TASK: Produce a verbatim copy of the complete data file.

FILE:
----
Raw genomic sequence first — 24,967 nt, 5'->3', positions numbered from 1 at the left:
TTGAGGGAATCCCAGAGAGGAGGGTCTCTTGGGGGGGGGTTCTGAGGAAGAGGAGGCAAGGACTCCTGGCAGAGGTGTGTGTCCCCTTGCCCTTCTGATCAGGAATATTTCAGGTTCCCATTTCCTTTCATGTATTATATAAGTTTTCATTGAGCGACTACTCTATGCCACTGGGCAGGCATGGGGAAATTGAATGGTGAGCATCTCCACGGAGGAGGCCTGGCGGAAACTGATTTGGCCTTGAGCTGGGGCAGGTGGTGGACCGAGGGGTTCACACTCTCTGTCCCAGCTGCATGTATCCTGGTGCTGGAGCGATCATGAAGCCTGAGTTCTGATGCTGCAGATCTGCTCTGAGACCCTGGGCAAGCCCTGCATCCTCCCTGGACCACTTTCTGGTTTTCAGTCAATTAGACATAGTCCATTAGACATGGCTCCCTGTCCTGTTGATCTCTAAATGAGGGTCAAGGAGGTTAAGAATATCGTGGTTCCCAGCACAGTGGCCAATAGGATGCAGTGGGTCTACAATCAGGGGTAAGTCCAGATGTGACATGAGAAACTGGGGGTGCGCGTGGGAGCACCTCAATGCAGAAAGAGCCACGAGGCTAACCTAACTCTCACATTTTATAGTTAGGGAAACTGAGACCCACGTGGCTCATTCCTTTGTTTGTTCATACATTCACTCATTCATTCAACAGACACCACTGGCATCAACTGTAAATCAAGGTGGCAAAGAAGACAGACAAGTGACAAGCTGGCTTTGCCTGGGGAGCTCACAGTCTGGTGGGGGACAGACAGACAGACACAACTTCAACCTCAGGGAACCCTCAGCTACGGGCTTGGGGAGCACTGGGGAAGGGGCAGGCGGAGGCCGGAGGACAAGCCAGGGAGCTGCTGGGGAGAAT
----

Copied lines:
Raw genomic sequence first — 24,967 nt, 5'->3', positions numbered from 1 at the left:
TTGAGGGAATCCCAGAGAGGAGGGTCTCTTGGGGGGGGGTTCTGAGGAAGAGGAGGCAAGGACTCCTGGCAGAGGTGTGTGTCCCCTTGCCCTTCTGATCAGGAATATTTCAGGTTCCCATTTCCTTTCATGTATTATATAAGTTTTCATTGAGCGACTACTCTATGCCACTGGGCAGGCATGGGGAAATTGAATGGTGAGCATCTCCACGGAGGAGGCCTGGCGGAAACTGATTTGGCCTTGAGCTGGGGCAGGTGGTGGACCGAGGGGTTCACACTCTCTGTCCCAGCTGCATGTATCCTGGTGCTGGAGCGATCATGAAGCCTGAGTTCTGATGCTGCAGATCTGCTCTGAGACCCTGGGCAAGCCCTGCATCCTCCCTGGACCACTTTCTGGTTTTCAGTCAATTAGACATAGTCCATTAGACATGGCTCCCTGTCCTGTTGATCTCTAAATGAGGGTCAAGGAGGTTAAGAATATCGTGGTTCCCAGCACAGTGGCCAATAGGATGCAGTGGGTCTACAATCAGGGGTAAGTCCAGATGTGACATGAGAAACTGGGGGTGCGCGTGGGAGCACCTCAATGCAGAAAGAGCCACGAGGCTAACCTAACTCTCACATTTTATAGTTAGGGAAACTGAGACCCACGTGGCTCATTCCTTTGTTTGTTCATACATTCACTCATTCATTCAACAGACACCACTGGCATCAACTGTAAATCAAGGTGGCAAAGAAGACAGACAAGTGACAAGCTGGCTTTGCCTGGGGAGCTCACAGTCTGGTGGGGGACAGACAGACAGACACAACTTCAACCTCAGGGAACCCTCAGCTACGGGCTTGGGGAGCACTGGGGAAGGGGCAGGCGGAGGCCGGAGGACAAGCCAGGGAGCTGCTGGGGAGAAT